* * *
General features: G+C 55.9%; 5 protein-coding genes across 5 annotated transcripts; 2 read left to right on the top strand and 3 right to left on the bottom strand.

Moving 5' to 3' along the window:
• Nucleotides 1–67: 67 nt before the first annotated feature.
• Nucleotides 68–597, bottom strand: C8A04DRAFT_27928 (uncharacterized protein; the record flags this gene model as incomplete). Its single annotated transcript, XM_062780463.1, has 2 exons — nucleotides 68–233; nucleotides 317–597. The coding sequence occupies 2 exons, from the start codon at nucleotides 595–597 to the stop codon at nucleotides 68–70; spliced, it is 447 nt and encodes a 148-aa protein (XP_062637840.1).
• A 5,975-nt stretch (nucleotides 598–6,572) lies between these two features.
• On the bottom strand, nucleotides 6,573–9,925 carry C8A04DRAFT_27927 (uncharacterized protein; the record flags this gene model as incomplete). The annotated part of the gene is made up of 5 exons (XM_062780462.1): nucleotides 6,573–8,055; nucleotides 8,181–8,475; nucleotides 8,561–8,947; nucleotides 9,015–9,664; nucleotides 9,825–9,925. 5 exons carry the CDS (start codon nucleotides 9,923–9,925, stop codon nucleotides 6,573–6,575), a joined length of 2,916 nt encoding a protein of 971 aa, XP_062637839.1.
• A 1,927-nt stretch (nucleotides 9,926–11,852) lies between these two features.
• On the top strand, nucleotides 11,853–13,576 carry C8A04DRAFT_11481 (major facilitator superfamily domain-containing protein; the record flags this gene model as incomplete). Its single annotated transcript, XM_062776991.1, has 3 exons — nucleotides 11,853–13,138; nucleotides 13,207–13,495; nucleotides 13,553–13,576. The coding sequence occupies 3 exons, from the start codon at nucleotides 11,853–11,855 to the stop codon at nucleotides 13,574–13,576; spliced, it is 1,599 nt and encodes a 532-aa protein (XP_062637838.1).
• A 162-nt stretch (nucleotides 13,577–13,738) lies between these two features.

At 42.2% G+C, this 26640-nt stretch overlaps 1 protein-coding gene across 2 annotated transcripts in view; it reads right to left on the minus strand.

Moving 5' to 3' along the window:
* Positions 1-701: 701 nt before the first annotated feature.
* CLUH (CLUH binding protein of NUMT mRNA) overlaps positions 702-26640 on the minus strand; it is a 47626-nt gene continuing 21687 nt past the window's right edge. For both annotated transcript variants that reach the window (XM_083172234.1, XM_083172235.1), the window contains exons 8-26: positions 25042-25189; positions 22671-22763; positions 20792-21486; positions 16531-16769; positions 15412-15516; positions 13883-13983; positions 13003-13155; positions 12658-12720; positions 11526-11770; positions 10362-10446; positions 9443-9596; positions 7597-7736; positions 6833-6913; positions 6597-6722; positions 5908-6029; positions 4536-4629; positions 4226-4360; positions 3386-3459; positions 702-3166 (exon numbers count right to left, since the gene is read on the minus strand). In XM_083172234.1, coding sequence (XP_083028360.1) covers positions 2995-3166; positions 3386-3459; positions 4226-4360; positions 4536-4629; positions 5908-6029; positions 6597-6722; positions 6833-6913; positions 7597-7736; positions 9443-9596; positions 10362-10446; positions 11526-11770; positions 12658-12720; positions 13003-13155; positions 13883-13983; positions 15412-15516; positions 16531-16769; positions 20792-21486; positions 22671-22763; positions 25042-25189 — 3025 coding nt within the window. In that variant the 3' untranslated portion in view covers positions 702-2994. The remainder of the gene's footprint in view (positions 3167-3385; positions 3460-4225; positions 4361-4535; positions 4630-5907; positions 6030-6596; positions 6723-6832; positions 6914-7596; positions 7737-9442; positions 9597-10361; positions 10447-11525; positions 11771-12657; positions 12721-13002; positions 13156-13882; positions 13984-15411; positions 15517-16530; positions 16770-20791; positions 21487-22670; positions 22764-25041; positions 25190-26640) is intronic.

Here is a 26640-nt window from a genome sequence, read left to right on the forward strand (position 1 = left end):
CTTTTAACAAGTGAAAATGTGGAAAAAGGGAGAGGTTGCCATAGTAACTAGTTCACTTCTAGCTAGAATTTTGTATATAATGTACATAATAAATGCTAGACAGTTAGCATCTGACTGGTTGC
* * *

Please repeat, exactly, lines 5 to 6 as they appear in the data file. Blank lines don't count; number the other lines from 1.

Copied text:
• A 5,975-nt stretch (nucleotides 598–6,572) lies between these two features.
• On the bottom strand, nucleotides 6,573–9,925 carry C8A04DRAFT_27927 (uncharacterized protein; the record flags this gene model as incomplete). The annotated part of the gene is made up of 5 exons (XM_062780462.1): nucleotides 6,573–8,055; nucleotides 8,181–8,475; nucleotides 8,561–8,947; nucleotides 9,015–9,664; nucleotides 9,825–9,925. 5 exons carry the CDS (start codon nucleotides 9,923–9,925, stop codon nucleotides 6,573–6,575), a joined length of 2,916 nt encoding a protein of 971 aa, XP_062637839.1.